How It All Began
The availability and affordability of insurance is cyclical. In the mid 1980’s, the cycle hardened. Government agencies across the country were experiencing incredible rate increases or were cancelled all together. This “hard market” was driven by unfavorable loss experience and a sour national/international economy.
This crisis hit Montana hard in the mid 1980’s. Many of our cities and towns were cancelled or unable to obtain affordable liability insurance. In response to this crisis, the Montana League of Cities and Towns Insurance Trust (MLCT) was created. Conventional insurance markets were unable to help. After researching the options, the evidence suggested pooling provided a device whereby government could take back control of the management of its insurance needs.
The Trust proposed to sell tax-exempt revenue bonds, backed by the taxing authority of participating cities and towns, to raise capital. Unfortunately, legislation in existence at the time precluded the sale of bonds for this purpose. Therefore, the Trust approached the 1986 special session of the State Legislature and within two weeks Senate Bill 2 was drafted and passed authorizing the issuance of program bonds. This legislation received almost unanimous support, passing both houses with only three dissenting votes. The legislation authorized Montana political subdivisions, either individually or jointly, to self-insure and incur debt to fund insurance reserves. Key features of this legislation included:
- Debt issued for insurance purposes may be issued over and above any pre-existing debt limitations; and
- Premiums, including those paid to service debt, may be levied as a property tax over and above any pre-existing levy limitation.
However, it was determined that the Trust could not statutorily, sell bonds. Therefore, to better facilitate financial opportunities, the Trust was transformed into the Montana Municipal Insurance Authority (MMIA) on July 1, 1986.
From this inauspicious beginning, the MMIA has become the leader in the management of municipal risks. With assets approaching $116 million, the MMIA is widely recognized as the authority for management of local government risks. The MMIA Programs provide broad forms of coverage with very competitive premiums and offer a broad range of risk management and related assistance to the membership.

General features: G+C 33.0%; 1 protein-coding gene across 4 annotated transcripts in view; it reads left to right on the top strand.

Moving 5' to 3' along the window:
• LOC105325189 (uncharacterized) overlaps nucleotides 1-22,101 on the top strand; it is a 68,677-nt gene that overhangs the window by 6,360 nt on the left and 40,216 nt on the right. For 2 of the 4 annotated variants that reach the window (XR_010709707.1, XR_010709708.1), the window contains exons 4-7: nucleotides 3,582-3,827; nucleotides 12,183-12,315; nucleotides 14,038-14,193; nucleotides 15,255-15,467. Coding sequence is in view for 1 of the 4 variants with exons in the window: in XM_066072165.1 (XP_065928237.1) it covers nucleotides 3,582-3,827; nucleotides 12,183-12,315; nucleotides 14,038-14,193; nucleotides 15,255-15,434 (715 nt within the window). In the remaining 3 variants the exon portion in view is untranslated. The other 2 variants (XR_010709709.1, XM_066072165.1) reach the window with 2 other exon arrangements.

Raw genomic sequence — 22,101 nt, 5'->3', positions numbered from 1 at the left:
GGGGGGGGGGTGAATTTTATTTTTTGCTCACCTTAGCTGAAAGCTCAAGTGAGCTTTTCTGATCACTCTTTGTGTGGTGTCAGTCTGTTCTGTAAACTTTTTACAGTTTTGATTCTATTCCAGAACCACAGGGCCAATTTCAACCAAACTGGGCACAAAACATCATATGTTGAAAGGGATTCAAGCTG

Wanting to emphasize that MMIA is a member service organization and not an insurance company, the name was officially changed as of July 1, 2009 to Montana Municipal Interlocal Authority. The new name conveys the important role of the interlocal agreements with our member entities and removes the insurance connotation because MMIA is truly “The Insurance Alternative”. MMIA is a group of cities and towns collectively pooling resources to manage risk and reduce the costs for municipal tax payers. The name has changed, but the MMIA remains dedicated to providing service and stability.
Worker's Comp - 1986
The Trust/MMIA Workers’ Compensation Program started with limited offerings and 13 member entities from across the state. Within a few months the membership quadrupled to well over 50. In 1990 the Program was capitalized with the sale of $7.6 million of tax exempt revenue bonds and bolstered by a refunding bond issue in 1993. Each member of the program is responsible for their proportionate share of the bond issue.
Today, membership stands at 107 incorporated cities and towns across Montana from an eligible pool of 129. Annual revenues exceed $7 million and total assets are approaching $40 million. The Program provides coverage to an average municipal workforce of 6700. The Program has total net assets (member surplus) of over $8 million and has returned more than $12 million in dividends to the Program membership.
A portion of the proceeds from the sale of the bonds are utilized to financially support individual losses up to a maximum of $1 million per occurrence. Montana statute requires that claims be covered to the statutory obligated limits. The MMIA has accessed national and international excess and reinsurance markets to provide coverage above our attachment point to the statutory limits. Over the life of the Program, the attachment point has varied depending upon market conditions and price considerations. The current per claim attachment point is $750,000 per occurrence.
The Program operates on sound self-insurance principles, supported by annual actuarial studies and financial and independent claim audits. Members of the MMIA staff are active in the workers’ compensation self insurance industry, participating in numerous related organizations. In addition, members of staff actively lobby the Montana Legislature in support of positions that address issues pertinent to our workers’ compensation operations.